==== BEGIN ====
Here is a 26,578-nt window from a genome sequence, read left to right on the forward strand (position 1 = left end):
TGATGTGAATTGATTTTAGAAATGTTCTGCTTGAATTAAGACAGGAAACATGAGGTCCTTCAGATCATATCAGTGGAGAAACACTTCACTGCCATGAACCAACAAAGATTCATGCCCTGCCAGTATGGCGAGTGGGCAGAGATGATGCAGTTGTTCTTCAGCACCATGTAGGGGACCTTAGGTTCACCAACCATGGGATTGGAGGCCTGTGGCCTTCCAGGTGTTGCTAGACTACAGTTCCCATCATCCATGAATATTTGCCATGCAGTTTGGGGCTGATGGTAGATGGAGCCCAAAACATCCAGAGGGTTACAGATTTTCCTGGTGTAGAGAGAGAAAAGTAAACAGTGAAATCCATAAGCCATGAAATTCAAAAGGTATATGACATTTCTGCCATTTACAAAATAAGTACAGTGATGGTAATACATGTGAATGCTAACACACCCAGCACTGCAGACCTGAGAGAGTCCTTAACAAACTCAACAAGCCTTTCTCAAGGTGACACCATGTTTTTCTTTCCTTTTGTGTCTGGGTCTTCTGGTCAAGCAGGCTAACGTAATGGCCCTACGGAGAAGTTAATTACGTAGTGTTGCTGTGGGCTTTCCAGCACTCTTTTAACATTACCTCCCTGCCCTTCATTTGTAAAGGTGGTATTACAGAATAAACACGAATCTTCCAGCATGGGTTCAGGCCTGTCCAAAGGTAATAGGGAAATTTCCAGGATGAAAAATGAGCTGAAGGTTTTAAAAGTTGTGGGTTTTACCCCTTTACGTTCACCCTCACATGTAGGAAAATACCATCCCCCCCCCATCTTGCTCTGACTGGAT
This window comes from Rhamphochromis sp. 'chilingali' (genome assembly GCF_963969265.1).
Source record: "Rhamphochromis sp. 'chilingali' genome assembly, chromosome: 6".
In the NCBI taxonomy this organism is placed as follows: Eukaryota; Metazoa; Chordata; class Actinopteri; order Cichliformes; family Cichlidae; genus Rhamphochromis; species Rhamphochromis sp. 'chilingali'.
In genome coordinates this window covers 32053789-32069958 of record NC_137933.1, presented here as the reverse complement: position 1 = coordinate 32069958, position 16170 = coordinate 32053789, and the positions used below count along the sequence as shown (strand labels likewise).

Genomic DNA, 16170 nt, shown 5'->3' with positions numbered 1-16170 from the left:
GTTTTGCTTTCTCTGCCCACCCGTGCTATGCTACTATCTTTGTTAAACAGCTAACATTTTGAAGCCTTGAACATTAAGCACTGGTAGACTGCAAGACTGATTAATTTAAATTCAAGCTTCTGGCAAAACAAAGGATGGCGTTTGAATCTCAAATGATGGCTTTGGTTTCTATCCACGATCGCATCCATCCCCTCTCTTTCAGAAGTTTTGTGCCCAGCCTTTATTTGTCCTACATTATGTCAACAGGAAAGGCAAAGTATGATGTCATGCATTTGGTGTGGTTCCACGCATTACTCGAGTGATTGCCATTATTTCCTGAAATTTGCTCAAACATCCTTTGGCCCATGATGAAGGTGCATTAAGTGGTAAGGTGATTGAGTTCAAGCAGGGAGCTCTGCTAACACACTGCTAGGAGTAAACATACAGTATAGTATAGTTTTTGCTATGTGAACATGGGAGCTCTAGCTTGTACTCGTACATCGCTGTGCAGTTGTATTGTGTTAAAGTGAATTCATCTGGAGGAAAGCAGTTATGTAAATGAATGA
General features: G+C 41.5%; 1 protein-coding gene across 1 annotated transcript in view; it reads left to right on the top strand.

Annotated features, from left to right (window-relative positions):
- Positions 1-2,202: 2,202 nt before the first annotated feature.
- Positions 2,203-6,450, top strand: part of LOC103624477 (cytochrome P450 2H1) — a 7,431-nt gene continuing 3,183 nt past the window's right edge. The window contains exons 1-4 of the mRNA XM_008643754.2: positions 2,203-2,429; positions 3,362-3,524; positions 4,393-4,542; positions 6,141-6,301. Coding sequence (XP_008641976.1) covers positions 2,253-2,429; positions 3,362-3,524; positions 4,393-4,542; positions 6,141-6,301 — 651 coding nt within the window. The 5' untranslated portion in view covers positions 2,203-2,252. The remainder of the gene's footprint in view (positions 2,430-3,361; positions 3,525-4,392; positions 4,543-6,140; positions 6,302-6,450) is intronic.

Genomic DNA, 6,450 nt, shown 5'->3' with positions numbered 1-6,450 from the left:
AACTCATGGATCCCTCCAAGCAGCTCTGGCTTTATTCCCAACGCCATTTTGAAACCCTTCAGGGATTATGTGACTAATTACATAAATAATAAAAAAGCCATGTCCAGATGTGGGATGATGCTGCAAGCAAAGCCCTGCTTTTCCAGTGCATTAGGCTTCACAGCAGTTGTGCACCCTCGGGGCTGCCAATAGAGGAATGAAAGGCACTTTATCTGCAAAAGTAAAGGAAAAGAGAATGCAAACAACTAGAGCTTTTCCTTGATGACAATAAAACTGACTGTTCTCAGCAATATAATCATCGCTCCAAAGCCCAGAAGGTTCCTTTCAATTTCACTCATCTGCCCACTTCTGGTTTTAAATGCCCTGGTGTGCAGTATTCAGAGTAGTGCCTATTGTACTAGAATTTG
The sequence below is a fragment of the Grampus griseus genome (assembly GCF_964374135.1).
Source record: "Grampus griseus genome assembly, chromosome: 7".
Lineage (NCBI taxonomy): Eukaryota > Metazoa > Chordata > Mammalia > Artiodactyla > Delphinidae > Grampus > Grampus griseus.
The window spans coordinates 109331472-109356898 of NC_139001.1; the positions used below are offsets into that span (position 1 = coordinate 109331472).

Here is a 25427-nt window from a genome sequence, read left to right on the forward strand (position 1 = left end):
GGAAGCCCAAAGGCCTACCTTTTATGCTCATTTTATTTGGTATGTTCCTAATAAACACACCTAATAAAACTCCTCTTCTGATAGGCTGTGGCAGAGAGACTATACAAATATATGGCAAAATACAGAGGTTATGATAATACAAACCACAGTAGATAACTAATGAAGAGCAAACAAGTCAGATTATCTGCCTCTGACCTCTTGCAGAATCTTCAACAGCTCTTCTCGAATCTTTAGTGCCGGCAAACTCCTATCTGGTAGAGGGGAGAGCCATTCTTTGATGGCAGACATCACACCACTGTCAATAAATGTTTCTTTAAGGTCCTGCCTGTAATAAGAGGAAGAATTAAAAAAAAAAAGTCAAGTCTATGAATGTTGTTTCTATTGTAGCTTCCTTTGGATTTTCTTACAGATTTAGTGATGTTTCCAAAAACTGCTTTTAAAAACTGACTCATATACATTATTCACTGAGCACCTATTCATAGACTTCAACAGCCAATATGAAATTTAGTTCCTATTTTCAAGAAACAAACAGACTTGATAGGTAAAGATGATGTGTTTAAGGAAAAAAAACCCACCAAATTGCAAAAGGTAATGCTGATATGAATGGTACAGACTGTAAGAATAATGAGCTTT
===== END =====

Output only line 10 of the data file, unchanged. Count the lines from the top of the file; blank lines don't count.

Annotated features, from left to right (window-relative positions):